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One of the most violent cases in the recent history of Mexico has become news, when a video was released in which public officials torture a detainee
Leer en español: México revive el caso de los 43 estudiantes desaparecidos
Five years will be completed on September 26 of the questioned disappearance of 43 students in the state of Guerrero and a recent video could be proof that some of them were tortured. The video shows a young man tied with his eyes covered with tape, who is interrogated and then asfixiated with a bag to answer the questions of uniformed men.
On several occasions, some international organizations, such as the UN, suggested that the official version was not true and had contradictions and lack of clarity, including a report that demonstrated the torture by public officials of the disappeared students. The video would prove these claims, because "in 23 of the cases, the detainees pointed to agents of the ministerial police, attached to the federal Prosecutor's Office. One of those 23 is the man that appears in the video", according to El País.
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The publication of the video puts once again in the eye of the storm the validity of the process, which in the past years has been criticized. Some media have reported that a due process has not been carried out to clarify the facts, just as the Attorney General has been questioned for failing to conduct the proper interrogations and to judge the military involved in the case. The video would also be probative material for what a federal court had requested in 2018: "replenish the proceedings for the allegations that the confessions and charges of several detainees, accused of participating in the disappearances, were obtained through torture," El País reported.
According to the BBC, the video identified Carlos Gómez Arrieta, who in 2014 was the director of the Ministerial Police of the Attorney General's Office and, until a few days ago, was the Undersecretary of Public Security of Michoacán. Upon hearing the video, Gómez resigned.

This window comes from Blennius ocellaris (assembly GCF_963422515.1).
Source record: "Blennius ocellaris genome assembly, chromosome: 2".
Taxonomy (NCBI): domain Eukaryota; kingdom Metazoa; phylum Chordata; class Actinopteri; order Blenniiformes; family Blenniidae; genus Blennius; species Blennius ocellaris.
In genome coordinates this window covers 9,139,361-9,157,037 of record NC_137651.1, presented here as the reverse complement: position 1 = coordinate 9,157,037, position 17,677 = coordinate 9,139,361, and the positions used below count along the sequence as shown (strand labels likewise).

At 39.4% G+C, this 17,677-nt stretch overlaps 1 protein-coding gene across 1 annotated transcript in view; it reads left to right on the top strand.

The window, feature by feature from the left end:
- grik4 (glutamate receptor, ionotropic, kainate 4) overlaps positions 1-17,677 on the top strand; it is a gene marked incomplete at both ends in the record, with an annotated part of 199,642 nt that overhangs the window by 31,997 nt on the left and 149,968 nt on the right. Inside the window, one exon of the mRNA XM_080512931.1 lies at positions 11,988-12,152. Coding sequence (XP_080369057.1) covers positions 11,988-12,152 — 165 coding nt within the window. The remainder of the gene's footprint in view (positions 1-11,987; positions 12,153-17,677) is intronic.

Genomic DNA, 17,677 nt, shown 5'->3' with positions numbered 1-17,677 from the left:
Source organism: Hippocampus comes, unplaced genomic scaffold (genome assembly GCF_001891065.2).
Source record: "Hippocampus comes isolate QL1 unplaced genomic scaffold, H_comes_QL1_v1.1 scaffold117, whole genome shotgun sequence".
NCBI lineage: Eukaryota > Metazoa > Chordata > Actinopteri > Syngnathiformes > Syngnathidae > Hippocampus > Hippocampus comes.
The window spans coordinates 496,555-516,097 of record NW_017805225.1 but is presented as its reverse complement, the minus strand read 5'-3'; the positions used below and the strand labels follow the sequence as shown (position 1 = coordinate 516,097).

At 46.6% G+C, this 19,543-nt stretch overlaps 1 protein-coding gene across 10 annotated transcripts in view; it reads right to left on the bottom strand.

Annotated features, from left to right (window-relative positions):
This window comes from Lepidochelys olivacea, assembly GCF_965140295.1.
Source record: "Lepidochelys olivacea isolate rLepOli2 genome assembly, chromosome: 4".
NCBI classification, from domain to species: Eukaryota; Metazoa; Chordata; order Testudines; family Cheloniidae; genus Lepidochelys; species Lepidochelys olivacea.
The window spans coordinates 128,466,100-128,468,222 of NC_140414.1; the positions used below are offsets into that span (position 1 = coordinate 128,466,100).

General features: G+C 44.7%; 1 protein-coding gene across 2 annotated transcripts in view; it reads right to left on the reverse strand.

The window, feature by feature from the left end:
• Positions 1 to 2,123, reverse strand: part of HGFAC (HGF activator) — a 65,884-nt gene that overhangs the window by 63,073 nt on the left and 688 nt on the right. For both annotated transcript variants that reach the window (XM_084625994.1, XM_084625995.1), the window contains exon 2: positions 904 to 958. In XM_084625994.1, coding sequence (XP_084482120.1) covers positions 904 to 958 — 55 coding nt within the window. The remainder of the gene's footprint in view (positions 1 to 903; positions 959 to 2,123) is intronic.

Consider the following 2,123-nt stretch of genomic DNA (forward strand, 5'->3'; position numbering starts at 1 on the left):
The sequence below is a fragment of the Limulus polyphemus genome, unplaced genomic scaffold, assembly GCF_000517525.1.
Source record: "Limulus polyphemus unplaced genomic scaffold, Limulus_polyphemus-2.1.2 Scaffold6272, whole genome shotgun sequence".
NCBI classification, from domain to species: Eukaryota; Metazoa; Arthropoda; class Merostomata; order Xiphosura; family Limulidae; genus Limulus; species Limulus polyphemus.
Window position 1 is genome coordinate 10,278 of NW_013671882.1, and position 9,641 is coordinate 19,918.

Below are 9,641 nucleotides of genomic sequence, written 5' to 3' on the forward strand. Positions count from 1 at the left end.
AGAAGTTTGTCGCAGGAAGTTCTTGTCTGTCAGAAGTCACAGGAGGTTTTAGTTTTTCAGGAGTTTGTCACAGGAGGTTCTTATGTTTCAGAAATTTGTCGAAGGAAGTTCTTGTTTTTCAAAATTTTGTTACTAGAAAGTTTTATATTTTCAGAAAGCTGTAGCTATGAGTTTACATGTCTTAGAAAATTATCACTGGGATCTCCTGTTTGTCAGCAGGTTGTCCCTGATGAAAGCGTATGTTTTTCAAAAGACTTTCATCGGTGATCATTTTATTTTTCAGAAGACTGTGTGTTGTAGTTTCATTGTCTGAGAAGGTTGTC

September 26, 2014
The Ayotzinapa case occurred in the context of a violent persecution of the authorities against students of the Rural Normal School of Ayotzinapa, who were traveling to demonstrations in buses allegedly stolen.
Normal students were known for their social acts for which they had sometimes stolen buses and gasoline to move from one place to another, and some were related to former guerrillas of the 70s. Previously they had already had confrontations with the authorities for the same reason.
However, it was on the night of the 26th and early morning of September 27, 2014, that the events worsened as never before. In the clashes, students and other bystanders who were not involved in the dispute died, as well as teachers and journalists who were also injured. The next morning, 57 people had disappeared. Although hours later it was known that 14 of those people were already with their relatives, the other 43 students did not appear.
According to a first file, "Iguala police attacked the students, forced them to get off the bus and then to get on patrol cars. They took them to the south, to Mezcala, to Chilpancingo," and they did not appear again, according to El País.
Before the Attorney General's Office and the government gave their official report, former President Enrique Peña Nieto was highly criticized for downplaying the disappearances and not focusing on knowing the truth.
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Finally, the report showed that the authorities had handed over the students to Guerreros Unidos, a criminal group in that state that is engaged in heroin trafficking. It had been these criminals, who also had ties to the mayor of Iguala, who had kidnapped, murdered and then burned the 43 normal students. The reason had been the supposed links of the students with Los Rojos, rival criminal group of the United Warriors.
It was already known
Although this is the so-called 'historical truth', social movements, family and organizations have been against these claims, although some members of Guerreros Unidos accepted the charges for incinerating the bodies.
The United Nations published a report called "Double Justice", which already documented the torture of Carlos Canto, who appears in the video, and another 34 detainees. In a statement from the office in Mexico of the United Nations High Commissioner for Human Rights, they say that the "chain of complicity and cover-ups around the case" must be stopped.
The fact that the video has come to light "is evidence to society of torture against one of the alleged cases in the Ayotzinapa case," the same statement said, adding that this is a way of pressuring the government to continue with the investigations to really clarify what happened and the whereabouts of the 43 students.
For this, since the beginning of 2019, the current president of Mexico, Andrés Manuel López Obrador, ordered the creation of a Truth Commission on the Ayotzinapa case. However, they have not yet published any report or progress.
LatinAmerican Post | Juliana Suárez
Translated from "México revive el caso de los 43 estudiantes desaparecidos"